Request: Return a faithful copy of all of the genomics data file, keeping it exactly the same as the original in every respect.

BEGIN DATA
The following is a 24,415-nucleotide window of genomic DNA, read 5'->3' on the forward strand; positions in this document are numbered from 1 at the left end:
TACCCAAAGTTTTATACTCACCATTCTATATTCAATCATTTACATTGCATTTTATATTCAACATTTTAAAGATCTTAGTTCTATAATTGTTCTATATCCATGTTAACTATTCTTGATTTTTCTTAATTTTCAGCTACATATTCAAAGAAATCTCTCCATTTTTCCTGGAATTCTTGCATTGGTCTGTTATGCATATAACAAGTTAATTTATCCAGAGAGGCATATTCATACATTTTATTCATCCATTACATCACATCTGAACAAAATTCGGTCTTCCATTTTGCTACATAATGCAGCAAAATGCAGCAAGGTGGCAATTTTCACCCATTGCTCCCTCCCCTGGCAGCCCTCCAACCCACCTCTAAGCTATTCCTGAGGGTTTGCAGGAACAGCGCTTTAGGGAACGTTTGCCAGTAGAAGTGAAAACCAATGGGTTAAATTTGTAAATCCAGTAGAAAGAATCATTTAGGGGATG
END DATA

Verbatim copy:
The following is a 24,415-nucleotide window of genomic DNA, read 5'->3' on the forward strand; positions in this document are numbered from 1 at the left end:
TACCCAAAGTTTTATACTCACCATTCTATATTCAATCATTTACATTGCATTTTATATTCAACATTTTAAAGATCTTAGTTCTATAATTGTTCTATATCCATGTTAACTATTCTTGATTTTTCTTAATTTTCAGCTACATATTCAAAGAAATCTCTCCATTTTTCCTGGAATTCTTGCATTGGTCTGTTATGCATATAACAAGTTAATTTATCCAGAGAGGCATATTCATACATTTTATTCATCCATTACATCACATCTGAACAAAATTCGGTCTTCCATTTTGCTACATAATGCAGCAAAATGCAGCAAGGTGGCAATTTTCACCCATTGCTCCCTCCCCTGGCAGCCCTCCAACCCACCTCTAAGCTATTCCTGAGGGTTTGCAGGAACAGCGCTTTAGGGAACGTTTGCCAGTAGAAGTGAAAACCAATGGGTTAAATTTGTAAATCCAGTAGAAAGAATCATTTAGGGGATG